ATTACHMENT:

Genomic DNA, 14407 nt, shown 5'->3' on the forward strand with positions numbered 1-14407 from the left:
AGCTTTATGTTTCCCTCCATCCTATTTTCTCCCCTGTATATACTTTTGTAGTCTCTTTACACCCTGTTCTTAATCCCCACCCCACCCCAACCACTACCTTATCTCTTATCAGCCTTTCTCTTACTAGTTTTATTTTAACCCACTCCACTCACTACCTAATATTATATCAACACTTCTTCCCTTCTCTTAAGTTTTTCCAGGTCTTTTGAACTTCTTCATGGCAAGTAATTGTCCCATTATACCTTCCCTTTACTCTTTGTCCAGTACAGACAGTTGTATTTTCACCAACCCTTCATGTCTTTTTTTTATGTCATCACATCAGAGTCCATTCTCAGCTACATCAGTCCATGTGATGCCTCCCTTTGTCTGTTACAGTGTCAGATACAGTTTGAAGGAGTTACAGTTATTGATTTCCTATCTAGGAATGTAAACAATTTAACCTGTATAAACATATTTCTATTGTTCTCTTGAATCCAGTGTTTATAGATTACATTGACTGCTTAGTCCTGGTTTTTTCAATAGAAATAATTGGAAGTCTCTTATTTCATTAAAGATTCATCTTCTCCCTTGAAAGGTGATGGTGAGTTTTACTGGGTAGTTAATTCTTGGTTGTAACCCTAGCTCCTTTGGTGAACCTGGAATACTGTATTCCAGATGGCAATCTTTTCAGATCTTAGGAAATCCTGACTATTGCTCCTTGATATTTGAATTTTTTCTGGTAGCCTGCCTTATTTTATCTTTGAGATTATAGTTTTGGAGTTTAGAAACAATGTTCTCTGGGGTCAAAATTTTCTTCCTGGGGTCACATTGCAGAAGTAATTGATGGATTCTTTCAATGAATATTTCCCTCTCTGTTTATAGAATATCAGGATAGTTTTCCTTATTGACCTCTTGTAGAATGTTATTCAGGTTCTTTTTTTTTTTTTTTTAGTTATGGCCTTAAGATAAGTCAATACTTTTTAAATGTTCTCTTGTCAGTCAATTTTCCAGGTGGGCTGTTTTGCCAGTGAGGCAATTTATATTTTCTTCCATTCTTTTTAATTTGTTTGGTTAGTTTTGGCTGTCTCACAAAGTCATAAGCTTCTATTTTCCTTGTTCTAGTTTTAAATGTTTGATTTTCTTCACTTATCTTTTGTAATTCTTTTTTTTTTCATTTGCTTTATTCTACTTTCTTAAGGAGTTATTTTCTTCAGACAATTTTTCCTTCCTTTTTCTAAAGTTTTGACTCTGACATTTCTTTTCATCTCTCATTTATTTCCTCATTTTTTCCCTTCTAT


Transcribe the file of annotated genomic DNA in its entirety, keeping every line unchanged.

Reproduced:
Genomic DNA, 14407 nt, shown 5'->3' on the forward strand with positions numbered 1-14407 from the left:
AGCTTTATGTTTCCCTCCATCCTATTTTCTCCCCTGTATATACTTTTGTAGTCTCTTTACACCCTGTTCTTAATCCCCACCCCACCCCAACCACTACCTTATCTCTTATCAGCCTTTCTCTTACTAGTTTTATTTTAACCCACTCCACTCACTACCTAATATTATATCAACACTTCTTCCCTTCTCTTAAGTTTTTCCAGGTCTTTTGAACTTCTTCATGGCAAGTAATTGTCCCATTATACCTTCCCTTTACTCTTTGTCCAGTACAGACAGTTGTATTTTCACCAACCCTTCATGTCTTTTTTTTATGTCATCACATCAGAGTCCATTCTCAGCTACATCAGTCCATGTGATGCCTCCCTTTGTCTGTTACAGTGTCAGATACAGTTTGAAGGAGTTACAGTTATTGATTTCCTATCTAGGAATGTAAACAATTTAACCTGTATAAACATATTTCTATTGTTCTCTTGAATCCAGTGTTTATAGATTACATTGACTGCTTAGTCCTGGTTTTTTCAATAGAAATAATTGGAAGTCTCTTATTTCATTAAAGATTCATCTTCTCCCTTGAAAGGTGATGGTGAGTTTTACTGGGTAGTTAATTCTTGGTTGTAACCCTAGCTCCTTTGGTGAACCTGGAATACTGTATTCCAGATGGCAATCTTTTCAGATCTTAGGAAATCCTGACTATTGCTCCTTGATATTTGAATTTTTTCTGGTAGCCTGCCTTATTTTATCTTTGAGATTATAGTTTTGGAGTTTAGAAACAATGTTCTCTGGGGTCAAAATTTTCTTCCTGGGGTCACATTGCAGAAGTAATTGATGGATTCTTTCAATGAATATTTCCCTCTCTGTTTATAGAATATCAGGATAGTTTTCCTTATTGACCTCTTGTAGAATGTTATTCAGGTTCTTTTTTTTTTTTTTTTAGTTATGGCCTTAAGATAAGTCAATACTTTTTAAATGTTCTCTTGTCAGTCAATTTTCCAGGTGGGCTGTTTTGCCAGTGAGGCAATTTATATTTTCTTCCATTCTTTTTAATTTGTTTGGTTAGTTTTGGCTGTCTCACAAAGTCATAAGCTTCTATTTTCCTTGTTCTAGTTTTAAATGTTTGATTTTCTTCACTTATCTTTTGTAATTCTTTTTTTTTTCATTTGCTTTATTCTACTTTCTTAAGGAGTTATTTTCTTCAGACAATTTTTCCTTCCTTTTTCTAAAGTTTTGACTCTGACATTTCTTTTCATCTCTCATTTATTTCCTCATTTTTTCCCTTCTAT